4When in doubt, you can always turn to Mark Twain. He said that what gets us into trouble is not what we don't know. "It's what we know for sure that just ain't so." Twain also said "I was gratified to be able to answer promptly, and I did. I said I didn't know."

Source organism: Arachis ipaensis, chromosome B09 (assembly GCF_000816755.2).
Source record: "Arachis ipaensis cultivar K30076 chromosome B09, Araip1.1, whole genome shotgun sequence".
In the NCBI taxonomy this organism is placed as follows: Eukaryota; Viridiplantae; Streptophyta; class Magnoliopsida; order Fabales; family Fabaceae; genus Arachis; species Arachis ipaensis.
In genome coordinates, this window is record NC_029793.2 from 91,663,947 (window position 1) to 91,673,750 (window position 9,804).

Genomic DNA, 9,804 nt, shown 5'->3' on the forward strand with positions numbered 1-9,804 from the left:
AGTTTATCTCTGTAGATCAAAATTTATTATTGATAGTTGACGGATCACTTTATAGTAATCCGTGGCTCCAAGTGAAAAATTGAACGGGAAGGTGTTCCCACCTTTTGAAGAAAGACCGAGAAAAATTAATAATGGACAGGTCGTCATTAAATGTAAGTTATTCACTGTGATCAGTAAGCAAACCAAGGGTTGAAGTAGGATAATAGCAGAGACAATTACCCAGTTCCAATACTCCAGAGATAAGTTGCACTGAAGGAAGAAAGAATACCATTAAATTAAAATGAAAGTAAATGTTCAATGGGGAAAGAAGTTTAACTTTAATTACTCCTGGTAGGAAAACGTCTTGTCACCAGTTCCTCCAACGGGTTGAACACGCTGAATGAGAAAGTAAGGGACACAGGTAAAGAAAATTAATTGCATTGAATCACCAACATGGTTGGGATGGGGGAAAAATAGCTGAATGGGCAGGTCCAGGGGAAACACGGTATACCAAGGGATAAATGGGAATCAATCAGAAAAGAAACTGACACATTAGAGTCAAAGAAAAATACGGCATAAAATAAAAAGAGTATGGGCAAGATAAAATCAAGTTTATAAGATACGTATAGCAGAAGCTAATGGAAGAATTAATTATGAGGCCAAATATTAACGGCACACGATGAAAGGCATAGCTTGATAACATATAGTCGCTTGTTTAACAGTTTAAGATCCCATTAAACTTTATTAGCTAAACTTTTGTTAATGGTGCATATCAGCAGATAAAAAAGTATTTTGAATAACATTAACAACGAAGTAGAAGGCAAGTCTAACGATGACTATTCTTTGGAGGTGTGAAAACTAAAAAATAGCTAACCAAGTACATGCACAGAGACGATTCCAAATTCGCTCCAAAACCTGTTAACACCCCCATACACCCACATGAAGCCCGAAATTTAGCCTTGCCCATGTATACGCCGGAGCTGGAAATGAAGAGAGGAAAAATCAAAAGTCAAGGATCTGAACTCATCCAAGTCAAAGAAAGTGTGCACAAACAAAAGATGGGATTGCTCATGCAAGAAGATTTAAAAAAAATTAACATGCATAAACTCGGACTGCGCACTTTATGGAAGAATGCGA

It would be great to be able to share the precise circumstances that gave rise to such wisdom, but better to take his advice and confess ignorance.The final words of Guy Leschziner's account of a lifetime as a neurologist at the pointy end of sleep medicine are "I just don't know". The path to that conclusion has involved richly detailed accounts of the neuroscience surrounding narcolepsy, cataplexy, insomnia, parasomnia and every type of sleep disorder and dream. He describes hundreds of hills and valleys in the geography of the land of nod.Such a grasp of medical science doesn't come from reading a few books and attending wellbeing seminars. He also has a wonderful rapport with the patients whose stories he shares as a prelude to a more cerebral consideration of their situation; often an ability to listen to the whole of someone's story turns up valuable clues. Yet time and again, he comes up against dilemmas about which he is happy to conclude that he doesn't know the answer.There are a lot of pundits in the field of sleep and many of them claim greater certainty on the basis of far less education and experience. Sleep is up there with diet as an area about which everyone is free to pontificate; perhaps the loss of any agreed moral structure for society as a whole means we have to moralise about things such as food and sleep.Just recently, I was walking through a shopping mall and was brought up short by a quote emblazoned on a window. I am always suspicious of stores that bait their hooks with bits of ersatz wisdom. I'd prefer something more transparent, such as "20 per cent off". I paused, however, because the quote claimed "the key to spiritual and career success". I was still wondering what 'spiritual success' might possibly mean when I realised the store actually sold pyjamas. Also pillowslips. These came packaged with a moral universe. They had all the answers.Leschziner is not so authoritarian, which is what makes this such an invigorating book. He appreciates that many of those who suffer from traumatic sleep are tired of the moralising of onlookers. Insomnia is often seen as the punishment for stressful living or some other form of self-harm. These beliefs don't help the sufferer.Leschziner details cases where seeking help for insomnia made it worse because the treatment drew attention to nothing but negatives. Some sufferers, exhausted by 11pm, would become terrified of going to bed because of the cold dread they felt. Leschziner is among those prepared to back right away from medication, especially tablets that rearrange the natural architecture of sleep.He details a counter-intuitive therapy in which he denies an insomniac time in bed. He got to this point by observing that the worse some people sleep, the more time they spend in bed not sleeping. This sets up a psychological reaction where bed becomes a hell-hole. His alternative therapy has been surprisingly helpful. But his wisdom is all in the detail. Don't try this at home without reading what he has to say. Leschziner doesn't have seven dot points for better sleep or anything else.Leschziner is interested in people. We meet, for example, Jackie, a gentle soul in her 70s, who has no recollection of taking a ride on her motorbike in the middle of the night. She has the same neurological oddities as Alex, in his 20s, who has been ordering pizza over the phone while still asleep since he was at boarding school. Don eats compulsively in his sleep.One of the most alarming cases, however, is that of Jamie who has the rare Kleine-Levin syndrome (KLS) in which times of intense sleepiness tend to run alongside outbreaks of manic and offensive behaviour. It is one of a number of conditions in which disturbed sleep can lead to bizarre sexual behaviour. Leschziner often spends years helping patients at the extreme end, in this case acting a bit like a detective, discovering connections between migraine and KLS. He learns a great deal even as definitive solutions elude him.This book is a terrific window on the mystery of being human. One of its best chapters concerns dreaming ("Inception"). It deals with many paradoxes, such as the fact that we seem to dream more when we are in the womb than at any other time. If dreaming is somehow about dealing with life's issues, why then do we dream most when we have the fewest life issues to dream about? But if dreaming is not about dealing with the waking world, how do you explain the nightmares associated with PTSD?Leschziner probes these issues with the fine skills of a surgeon. He bridges the false dichotomy between mind and brain. Although he is wrong to blame Descartes for claiming there is a sharp division between mind and body, he is right to create a much more humane integration of all aspects of the person. His breadth and human wisdom have led him to great understanding of both our sleeping and waking selves.Michael McGirr is the author of Books that Saved my Life and Snooze: The Lost Art of Sleep, both published by Text.Most Viewed in Entertainment